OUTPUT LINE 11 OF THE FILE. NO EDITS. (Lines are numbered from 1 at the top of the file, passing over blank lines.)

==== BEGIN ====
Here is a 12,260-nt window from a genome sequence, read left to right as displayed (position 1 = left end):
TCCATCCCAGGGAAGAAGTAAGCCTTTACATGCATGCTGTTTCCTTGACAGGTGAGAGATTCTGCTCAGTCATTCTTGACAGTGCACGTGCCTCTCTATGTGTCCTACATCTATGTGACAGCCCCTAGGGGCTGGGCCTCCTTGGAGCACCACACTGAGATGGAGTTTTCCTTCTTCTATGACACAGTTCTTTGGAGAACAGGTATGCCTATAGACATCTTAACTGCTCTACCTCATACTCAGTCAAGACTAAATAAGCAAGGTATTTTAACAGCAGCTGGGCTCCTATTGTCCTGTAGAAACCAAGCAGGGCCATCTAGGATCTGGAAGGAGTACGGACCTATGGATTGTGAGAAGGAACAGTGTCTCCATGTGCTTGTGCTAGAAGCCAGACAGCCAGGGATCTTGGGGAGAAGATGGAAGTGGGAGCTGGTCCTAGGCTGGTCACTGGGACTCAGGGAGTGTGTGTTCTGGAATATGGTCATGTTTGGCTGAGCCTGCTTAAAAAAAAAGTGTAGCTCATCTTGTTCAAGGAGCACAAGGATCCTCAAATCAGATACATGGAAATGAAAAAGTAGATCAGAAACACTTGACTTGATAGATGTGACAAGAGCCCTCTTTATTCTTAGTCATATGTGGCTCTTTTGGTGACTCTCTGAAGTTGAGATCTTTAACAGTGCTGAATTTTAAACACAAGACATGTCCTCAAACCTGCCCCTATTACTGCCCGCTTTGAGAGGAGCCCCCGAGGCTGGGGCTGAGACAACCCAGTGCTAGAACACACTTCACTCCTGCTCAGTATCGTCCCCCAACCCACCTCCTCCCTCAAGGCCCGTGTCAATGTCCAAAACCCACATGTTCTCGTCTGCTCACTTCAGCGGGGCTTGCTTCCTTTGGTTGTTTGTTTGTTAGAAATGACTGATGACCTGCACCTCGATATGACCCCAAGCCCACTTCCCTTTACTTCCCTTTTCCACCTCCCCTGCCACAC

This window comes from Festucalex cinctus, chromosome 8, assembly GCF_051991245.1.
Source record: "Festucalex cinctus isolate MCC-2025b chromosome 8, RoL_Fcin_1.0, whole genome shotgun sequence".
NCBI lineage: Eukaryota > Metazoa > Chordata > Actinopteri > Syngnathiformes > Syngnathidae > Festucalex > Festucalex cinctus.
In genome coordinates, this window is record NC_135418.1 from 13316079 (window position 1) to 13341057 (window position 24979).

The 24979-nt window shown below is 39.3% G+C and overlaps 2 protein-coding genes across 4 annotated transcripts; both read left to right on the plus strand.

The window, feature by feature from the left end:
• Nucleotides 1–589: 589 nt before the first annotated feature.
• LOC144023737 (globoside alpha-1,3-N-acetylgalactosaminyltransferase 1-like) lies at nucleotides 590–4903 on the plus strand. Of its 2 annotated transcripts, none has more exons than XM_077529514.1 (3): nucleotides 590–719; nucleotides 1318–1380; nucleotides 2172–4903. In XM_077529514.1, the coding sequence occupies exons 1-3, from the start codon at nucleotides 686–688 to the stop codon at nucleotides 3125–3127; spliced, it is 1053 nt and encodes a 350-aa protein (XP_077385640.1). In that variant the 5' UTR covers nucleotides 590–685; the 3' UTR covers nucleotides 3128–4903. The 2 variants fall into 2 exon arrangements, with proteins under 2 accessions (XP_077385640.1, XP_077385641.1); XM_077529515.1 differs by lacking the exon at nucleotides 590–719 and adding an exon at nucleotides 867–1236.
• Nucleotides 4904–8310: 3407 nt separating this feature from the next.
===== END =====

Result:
• Nucleotides 4904–8310: 3407 nt separating this feature from the next.